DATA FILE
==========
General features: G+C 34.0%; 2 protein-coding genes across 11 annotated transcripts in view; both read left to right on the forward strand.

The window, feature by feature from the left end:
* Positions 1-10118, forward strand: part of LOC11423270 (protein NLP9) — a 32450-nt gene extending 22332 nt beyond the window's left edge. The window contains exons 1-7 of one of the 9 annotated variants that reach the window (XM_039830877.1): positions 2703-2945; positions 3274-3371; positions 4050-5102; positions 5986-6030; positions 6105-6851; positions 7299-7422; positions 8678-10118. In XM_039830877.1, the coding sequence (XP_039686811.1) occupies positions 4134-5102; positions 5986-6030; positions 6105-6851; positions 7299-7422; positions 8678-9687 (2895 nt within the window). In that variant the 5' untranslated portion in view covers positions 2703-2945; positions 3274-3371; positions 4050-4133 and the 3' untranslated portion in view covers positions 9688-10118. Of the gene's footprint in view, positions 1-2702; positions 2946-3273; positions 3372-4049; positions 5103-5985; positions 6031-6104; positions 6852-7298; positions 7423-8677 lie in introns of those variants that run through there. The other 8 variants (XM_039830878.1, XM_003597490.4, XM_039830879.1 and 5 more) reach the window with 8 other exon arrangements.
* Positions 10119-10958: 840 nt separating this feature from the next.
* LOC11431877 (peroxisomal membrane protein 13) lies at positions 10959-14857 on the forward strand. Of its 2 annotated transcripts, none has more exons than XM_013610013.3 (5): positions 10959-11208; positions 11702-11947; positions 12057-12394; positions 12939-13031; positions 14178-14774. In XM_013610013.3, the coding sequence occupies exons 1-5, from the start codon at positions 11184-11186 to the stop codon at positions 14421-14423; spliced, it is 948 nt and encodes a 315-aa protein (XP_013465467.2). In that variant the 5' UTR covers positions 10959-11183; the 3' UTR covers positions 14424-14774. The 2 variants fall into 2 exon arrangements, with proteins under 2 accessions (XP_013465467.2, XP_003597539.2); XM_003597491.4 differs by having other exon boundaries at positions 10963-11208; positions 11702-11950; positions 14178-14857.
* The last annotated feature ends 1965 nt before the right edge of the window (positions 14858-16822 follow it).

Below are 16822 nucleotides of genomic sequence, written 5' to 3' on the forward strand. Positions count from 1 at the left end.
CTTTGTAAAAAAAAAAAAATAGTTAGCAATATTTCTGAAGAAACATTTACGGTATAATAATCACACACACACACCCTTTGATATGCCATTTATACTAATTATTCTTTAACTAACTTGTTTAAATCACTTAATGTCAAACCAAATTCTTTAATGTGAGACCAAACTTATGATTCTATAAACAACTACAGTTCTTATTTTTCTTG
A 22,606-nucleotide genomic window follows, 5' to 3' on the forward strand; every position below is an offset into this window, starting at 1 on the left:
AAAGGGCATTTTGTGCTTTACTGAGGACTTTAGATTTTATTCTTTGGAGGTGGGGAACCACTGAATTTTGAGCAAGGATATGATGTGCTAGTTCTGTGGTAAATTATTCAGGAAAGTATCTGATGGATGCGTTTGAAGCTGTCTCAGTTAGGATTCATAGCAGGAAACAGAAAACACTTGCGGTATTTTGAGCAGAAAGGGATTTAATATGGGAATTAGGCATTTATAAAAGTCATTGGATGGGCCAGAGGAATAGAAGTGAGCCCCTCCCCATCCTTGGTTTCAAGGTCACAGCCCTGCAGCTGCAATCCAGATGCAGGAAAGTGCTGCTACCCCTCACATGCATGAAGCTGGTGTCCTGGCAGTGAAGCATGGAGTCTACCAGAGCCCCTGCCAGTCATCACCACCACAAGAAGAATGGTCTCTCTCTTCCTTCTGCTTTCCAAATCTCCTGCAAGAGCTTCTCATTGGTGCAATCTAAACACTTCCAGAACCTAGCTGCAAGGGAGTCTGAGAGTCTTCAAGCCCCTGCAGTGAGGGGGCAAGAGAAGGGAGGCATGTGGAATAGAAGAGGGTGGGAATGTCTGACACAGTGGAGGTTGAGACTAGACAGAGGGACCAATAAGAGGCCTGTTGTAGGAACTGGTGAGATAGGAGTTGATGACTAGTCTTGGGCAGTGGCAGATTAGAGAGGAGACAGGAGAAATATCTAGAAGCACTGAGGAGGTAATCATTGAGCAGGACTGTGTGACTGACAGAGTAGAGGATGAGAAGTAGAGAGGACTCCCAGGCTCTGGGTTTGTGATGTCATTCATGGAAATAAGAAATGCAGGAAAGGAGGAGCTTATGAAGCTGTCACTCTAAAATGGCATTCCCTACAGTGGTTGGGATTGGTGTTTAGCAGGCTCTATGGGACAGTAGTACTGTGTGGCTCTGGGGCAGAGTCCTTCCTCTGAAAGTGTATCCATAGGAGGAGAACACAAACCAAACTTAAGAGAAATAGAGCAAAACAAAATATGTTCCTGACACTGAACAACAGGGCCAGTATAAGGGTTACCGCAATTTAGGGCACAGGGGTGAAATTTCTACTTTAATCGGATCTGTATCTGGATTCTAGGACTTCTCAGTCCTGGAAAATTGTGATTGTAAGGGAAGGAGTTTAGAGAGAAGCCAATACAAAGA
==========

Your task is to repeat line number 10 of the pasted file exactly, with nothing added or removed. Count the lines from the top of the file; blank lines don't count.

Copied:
AAAGGGCATTTTGTGCTTTACTGAGGACTTTAGATTTTATTCTTTGGAGGTGGGGAACCACTGAATTTTGAGCAAGGATATGATGTGCTAGTTCTGTGGTAAATTATTCAGGAAAGTATCTGATGGATGCGTTTGAAGCTGTCTCAGTTAGGATTCATAGCAGGAAACAGAAAACACTTGCGGTATTTTGAGCAGAAAGGGATTTAATATGGGAATTAGGCATTTATAAAAGTCATTGGATGGGCCAGAGGAATAGAAGTGAGCCCCTCCCCATCCTTGGTTTCAAGGTCACAGCCCTGCAGCTGCAATCCAGATGCAGGAAAGTGCTGCTACCCCTCACATGCATGAAGCTGGTGTCCTGGCAGTGAAGCATGGAGTCTACCAGAGCCCCTGCCAGTCATCACCACCACAAGAAGAATGGTCTCTCTCTTCCTTCTGCTTTCCAAATCTCCTGCAAGAGCTTCTCATTGGTGCAATCTAAACACTTCCAGAACCTAGCTGCAAGGGAGTCTGAGAGTCTTCAAGCCCCTGCAGTGAGGGGGCAAGAGAAGGGAGGCATGTGGAATAGAAGAGGGTGGGAATGTCTGACACAGTGGAGGTTGAGACTAGACAGAGGGACCAATAAGAGGCCTGTTGTAGGAACTGGTGAGATAGGAGTTGATGACTAGTCTTGGGCAGTGGCAGATTAGAGAGGAGACAGGAGAAATATCTAGAAGCACTGAGGAGGTAATCATTGAGCAGGACTGTGTGACTGACAGAGTAGAGGATGAGAAGTAGAGAGGACTCCCAGGCTCTGGGTTTGTGATGTCATTCATGGAAATAAGAAATGCAGGAAAGGAGGAGCTTATGAAGCTGTCACTCTAAAATGGCATTCCCTACAGTGGTTGGGATTGGTGTTTAGCAGGCTCTATGGGACAGTAGTACTGTGTGGCTCTGGGGCAGAGTCCTTCCTCTGAAAGTGTATCCATAGGAGGAGAACACAAACCAAACTTAAGAGAAATAGAGCAAAACAAAATATGTTCCTGACACTGAACAACAGGGCCAGTATAAGGGTTACCGCAATTTAGGGCACAGGGGTGAAATTTCTACTTTAATCGGATCTGTATCTGGATTCTAGGACTTCTCAGTCCTGGAAAATTGTGATTGTAAGGGAAGGAGTTTAGAGAGAAGCCAATACAAAGA